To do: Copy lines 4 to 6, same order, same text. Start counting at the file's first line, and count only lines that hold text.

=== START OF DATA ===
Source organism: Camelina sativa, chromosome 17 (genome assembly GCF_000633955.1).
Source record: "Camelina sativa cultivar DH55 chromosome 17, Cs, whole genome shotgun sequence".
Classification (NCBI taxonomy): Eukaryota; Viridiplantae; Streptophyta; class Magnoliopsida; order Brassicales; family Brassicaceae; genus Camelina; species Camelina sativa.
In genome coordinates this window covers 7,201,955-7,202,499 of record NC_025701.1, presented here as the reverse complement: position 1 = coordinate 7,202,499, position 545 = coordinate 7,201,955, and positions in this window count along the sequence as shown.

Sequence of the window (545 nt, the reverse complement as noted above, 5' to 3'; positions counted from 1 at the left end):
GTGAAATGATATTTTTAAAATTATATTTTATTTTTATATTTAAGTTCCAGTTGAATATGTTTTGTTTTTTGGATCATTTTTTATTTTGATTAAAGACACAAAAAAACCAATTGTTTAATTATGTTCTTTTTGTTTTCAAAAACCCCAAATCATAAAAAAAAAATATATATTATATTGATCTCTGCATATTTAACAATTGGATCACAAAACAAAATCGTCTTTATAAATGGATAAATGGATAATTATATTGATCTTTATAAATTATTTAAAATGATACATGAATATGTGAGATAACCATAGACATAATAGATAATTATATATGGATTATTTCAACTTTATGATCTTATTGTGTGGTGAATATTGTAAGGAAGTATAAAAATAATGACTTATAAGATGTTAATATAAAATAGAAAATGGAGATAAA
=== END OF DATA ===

In genome coordinates this window covers 7,201,955-7,202,499 of record NC_025701.1, presented here as the reverse complement: position 1 = coordinate 7,202,499, position 545 = coordinate 7,201,955, and positions in this window count along the sequence as shown.

Sequence of the window (545 nt, the reverse complement as noted above, 5' to 3'; positions counted from 1 at the left end):
GTGAAATGATATTTTTAAAATTATATTTTATTTTTATATTTAAGTTCCAGTTGAATATGTTTTGTTTTTTGGATCATTTTTTATTTTGATTAAAGACACAAAAAAACCAATTGTTTAATTATGTTCTTTTTGTTTTCAAAAACCCCAAATCATAAAAAAAAAATATATATTATATTGATCTCTGCATATTTAACAATTGGATCACAAAACAAAATCGTCTTTATAAATGGATAAATGGATAATTATATTGATCTTTATAAATTATTTAAAATGATACATGAATATGTGAGATAACCATAGACATAATAGATAATTATATATGGATTATTTCAACTTTATGATCTTATTGTGTGGTGAATATTGTAAGGAAGTATAAAAATAATGACTTATAAGATGTTAATATAAAATAGAAAATGGAGATAAA